Cooking Louisiana - Gumbo Weather

Gumbo Weather, a designation as definitive as Hurricane Season but more important. Gumbo Weather, the phrase flips a switch in a Cajun's head and thinking goes "one track". In short Gumbo Weather is the time of year when the weather cools off. The first "cold snap" brings thoughts of a big pot of chicken/sausage or seafood gumbo.

I guess Soup Weather and Gumbo Weather are one in the same, what do you think? Is it actually the chill in the air, or is it the chill in your bones that designates Gumbo Weather? If it's the chill in your bones then we can't really pinpoint what Gumbo Weather is since some of us "catch a chill" at different temperatures, right? So what do we do?

We'll I got to thinking... oh oh! It all goes back to weather, hot, cool, warm, cold, whatever. The weather man or lady is using phrases on TV indicating what the air feels like on the skin. You know these phrases as Heat Index and Wind Chill. When I hear the phrase Heat Index, I definitely don't think of Gumbo, but when I hear Wind Chill I can drop my deeply engrained fear of eating gumbo at the wrong time. But, I still want to know at what temperature Gumbo Weather begins.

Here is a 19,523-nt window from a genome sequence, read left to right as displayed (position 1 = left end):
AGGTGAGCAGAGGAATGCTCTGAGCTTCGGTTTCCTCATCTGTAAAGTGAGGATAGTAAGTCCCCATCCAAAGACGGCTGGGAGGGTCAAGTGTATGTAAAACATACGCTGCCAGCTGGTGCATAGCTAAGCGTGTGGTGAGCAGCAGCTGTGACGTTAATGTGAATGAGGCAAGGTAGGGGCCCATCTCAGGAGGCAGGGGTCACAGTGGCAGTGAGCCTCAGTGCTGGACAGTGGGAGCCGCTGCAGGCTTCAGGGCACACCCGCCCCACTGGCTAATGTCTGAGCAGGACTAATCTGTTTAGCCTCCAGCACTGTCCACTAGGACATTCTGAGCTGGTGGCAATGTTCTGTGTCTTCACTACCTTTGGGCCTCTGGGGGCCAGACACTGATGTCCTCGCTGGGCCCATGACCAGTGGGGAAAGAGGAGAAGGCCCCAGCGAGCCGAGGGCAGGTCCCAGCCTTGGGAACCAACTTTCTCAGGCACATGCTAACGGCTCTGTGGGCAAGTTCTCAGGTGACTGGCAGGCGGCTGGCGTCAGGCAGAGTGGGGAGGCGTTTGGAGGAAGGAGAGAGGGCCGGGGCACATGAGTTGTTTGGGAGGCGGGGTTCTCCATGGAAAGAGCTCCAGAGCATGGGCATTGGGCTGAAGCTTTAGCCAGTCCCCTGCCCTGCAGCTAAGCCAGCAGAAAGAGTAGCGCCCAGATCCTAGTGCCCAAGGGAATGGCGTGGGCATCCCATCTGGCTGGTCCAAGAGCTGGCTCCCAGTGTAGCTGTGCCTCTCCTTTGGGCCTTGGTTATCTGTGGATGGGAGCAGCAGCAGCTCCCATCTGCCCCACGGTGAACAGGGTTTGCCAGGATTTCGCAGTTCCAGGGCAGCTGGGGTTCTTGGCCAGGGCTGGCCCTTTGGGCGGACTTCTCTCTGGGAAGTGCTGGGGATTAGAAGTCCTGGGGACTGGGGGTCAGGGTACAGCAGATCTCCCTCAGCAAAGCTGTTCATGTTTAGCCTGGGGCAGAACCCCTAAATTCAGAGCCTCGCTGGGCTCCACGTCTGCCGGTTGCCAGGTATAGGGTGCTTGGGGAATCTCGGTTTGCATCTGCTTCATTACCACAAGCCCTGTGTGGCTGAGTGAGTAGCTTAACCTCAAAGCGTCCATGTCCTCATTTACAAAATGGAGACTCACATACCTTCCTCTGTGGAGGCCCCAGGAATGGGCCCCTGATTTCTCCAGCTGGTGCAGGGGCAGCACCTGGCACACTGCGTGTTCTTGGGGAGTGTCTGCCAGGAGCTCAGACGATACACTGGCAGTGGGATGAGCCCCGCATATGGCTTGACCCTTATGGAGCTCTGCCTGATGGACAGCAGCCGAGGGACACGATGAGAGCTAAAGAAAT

I decided to get to the bottom of this so I went straight to the weather man. I asked our friendly weather pro at KATC, Dave Baker. My question: "At what temperature do you switch from Heat Index to Wind Chill references?"

Here is Dave's answer (sic). Heat Index is used at 60F and above and Wind Chill at 59F and below. There it is folks, Gumbo Weather is officially when the air temperature is 59F or colder. Case Closed.

No?

Okay smarty pants, what if it's 40 degrees when I get up in the morning and it's 65 degrees at supper time? Put the dang air conditioner on 59 and eat! And no singing at the table.

 

Jack

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